Each sensor measures a variety of harmful airborne particulates such as smoke, soot and a common pollutant known as PM2.5. Schools can use results from the sensors to determine if students should stay inside for recess to avoid inhaling potentially harmful air.
During winter months when temperature inversions are common, air quality is more likely to be poor. Inversions are caused when warm air traps cold air and pollutants beneath it.
With winter fast approaching the school district is pushing to have elementary school sensors installed first since younger children are more susceptible to problems linked to raised levels of particulates.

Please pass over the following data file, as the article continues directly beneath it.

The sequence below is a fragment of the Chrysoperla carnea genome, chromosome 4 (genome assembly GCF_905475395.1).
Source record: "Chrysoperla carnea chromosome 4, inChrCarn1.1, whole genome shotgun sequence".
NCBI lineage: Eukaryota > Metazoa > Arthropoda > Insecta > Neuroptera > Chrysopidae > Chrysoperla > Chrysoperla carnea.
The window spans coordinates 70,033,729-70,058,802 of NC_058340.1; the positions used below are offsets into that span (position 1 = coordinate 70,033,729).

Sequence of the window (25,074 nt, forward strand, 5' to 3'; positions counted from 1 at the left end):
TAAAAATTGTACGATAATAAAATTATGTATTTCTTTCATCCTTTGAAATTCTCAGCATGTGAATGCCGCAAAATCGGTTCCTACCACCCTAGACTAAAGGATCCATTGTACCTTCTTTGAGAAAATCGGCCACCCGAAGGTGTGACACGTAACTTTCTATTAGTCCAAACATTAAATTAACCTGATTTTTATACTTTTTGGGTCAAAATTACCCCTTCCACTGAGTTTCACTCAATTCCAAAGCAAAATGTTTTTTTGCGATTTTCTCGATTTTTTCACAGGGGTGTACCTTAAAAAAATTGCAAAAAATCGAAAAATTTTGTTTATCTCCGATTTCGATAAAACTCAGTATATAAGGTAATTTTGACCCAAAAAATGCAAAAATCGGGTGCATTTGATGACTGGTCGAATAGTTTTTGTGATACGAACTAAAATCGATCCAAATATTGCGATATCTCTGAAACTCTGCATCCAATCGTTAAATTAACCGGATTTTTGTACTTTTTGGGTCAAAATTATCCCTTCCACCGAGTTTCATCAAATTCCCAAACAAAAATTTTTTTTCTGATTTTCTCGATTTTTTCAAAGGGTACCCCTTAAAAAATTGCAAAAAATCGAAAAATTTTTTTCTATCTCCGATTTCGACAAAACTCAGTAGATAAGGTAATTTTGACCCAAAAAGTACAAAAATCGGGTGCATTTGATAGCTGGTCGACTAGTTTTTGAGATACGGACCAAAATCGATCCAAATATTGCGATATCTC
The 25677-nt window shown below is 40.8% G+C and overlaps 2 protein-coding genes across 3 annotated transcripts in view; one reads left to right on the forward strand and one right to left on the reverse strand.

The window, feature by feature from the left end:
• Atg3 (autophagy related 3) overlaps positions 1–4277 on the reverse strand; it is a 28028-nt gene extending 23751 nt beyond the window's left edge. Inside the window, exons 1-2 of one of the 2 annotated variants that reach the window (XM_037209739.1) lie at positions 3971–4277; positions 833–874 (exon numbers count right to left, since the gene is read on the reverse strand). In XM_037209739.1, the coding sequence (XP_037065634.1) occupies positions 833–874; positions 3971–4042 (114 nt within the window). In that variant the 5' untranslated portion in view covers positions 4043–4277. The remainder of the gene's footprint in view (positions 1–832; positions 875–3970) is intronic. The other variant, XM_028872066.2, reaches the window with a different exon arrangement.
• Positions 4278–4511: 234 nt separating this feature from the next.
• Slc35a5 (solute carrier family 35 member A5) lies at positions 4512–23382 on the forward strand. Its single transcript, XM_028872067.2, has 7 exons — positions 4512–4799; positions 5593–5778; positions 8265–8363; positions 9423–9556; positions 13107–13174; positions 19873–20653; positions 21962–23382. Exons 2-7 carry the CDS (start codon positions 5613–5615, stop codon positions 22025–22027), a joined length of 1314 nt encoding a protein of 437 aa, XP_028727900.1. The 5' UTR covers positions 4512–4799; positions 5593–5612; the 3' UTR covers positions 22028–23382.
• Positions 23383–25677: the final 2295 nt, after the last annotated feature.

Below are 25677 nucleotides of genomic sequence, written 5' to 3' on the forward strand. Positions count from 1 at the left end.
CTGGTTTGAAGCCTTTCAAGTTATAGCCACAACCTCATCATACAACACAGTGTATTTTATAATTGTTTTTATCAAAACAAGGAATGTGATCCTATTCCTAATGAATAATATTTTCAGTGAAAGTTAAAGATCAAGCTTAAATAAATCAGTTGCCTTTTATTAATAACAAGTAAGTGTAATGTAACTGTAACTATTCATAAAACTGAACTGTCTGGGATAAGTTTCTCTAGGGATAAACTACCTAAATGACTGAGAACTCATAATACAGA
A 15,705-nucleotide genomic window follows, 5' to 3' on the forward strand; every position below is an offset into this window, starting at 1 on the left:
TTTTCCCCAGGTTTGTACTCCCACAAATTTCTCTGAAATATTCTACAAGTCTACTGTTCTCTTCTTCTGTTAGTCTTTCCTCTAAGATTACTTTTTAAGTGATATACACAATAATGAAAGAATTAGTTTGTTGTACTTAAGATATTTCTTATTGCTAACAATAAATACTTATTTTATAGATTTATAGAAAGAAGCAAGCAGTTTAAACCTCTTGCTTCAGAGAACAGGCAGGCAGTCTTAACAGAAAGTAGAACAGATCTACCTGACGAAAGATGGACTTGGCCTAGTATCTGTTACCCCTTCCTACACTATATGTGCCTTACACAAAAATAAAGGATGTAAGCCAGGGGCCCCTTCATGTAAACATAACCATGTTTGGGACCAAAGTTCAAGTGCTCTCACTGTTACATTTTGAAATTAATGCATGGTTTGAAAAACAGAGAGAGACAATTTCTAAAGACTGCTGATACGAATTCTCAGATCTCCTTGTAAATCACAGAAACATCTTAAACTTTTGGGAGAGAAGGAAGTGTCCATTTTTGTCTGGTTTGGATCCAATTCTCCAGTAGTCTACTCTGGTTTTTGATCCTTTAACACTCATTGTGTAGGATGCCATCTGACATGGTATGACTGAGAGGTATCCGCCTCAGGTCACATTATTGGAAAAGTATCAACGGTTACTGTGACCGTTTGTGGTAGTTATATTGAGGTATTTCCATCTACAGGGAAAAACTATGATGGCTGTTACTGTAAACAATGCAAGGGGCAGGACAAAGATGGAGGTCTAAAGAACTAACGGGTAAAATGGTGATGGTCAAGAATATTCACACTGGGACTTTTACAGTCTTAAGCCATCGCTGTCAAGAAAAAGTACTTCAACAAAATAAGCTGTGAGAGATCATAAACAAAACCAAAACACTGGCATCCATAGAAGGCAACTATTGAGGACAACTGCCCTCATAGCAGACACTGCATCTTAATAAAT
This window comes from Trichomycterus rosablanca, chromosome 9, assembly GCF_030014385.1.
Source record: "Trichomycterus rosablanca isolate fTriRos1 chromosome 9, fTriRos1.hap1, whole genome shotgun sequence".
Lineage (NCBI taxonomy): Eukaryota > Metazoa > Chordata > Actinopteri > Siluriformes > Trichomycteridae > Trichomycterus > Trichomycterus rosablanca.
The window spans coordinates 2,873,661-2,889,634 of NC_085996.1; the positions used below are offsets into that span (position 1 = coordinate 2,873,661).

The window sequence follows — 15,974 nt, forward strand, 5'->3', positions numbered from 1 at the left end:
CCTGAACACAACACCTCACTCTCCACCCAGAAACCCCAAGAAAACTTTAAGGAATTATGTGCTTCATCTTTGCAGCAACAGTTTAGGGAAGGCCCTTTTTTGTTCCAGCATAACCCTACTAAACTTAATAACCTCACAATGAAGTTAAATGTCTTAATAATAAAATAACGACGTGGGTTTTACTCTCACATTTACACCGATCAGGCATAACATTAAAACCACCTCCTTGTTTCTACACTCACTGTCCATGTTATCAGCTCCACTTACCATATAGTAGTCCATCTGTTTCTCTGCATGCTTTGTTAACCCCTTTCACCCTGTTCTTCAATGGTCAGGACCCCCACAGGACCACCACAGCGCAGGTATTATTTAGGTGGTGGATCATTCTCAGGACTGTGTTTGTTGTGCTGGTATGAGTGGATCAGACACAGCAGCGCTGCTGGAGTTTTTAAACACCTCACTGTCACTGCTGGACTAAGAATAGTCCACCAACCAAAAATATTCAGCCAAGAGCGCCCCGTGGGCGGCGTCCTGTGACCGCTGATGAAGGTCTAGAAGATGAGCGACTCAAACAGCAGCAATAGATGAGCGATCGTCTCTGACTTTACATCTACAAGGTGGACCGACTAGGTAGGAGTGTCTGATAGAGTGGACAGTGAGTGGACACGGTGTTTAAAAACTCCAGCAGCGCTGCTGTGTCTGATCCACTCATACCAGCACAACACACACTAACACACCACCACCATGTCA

Overlake Elementary was the first school to have a sensor installed thanks to a donation from KSL last school year during a visit from Meteorologist Dan Guthrie. TCSD Superintendent Scott Rogers liked the concept and wanted to ensure each school had the ability to monitor air quality for students and staff. Since then, TCSD has purchased outdoor air quality sensors for each school and the district office.
The community can track data from the installed sensors by going to the PurpleAir map: https://www.purpleair.com/map#11.24/40.5739/-112.4236“The PurpleAir Map displays the points using the Federal Environmental Protection Agency Air Quality Index scale. The AQI allows comparison for different pollutants with an easy to visualize color scheme. The air goes from good green air to yellow to orange to red to purple air, or even hazardous maroon air. The graphs give further information on different counts, relative weights and sizes of particles in the air.” (https://www.purpleair.com/faq)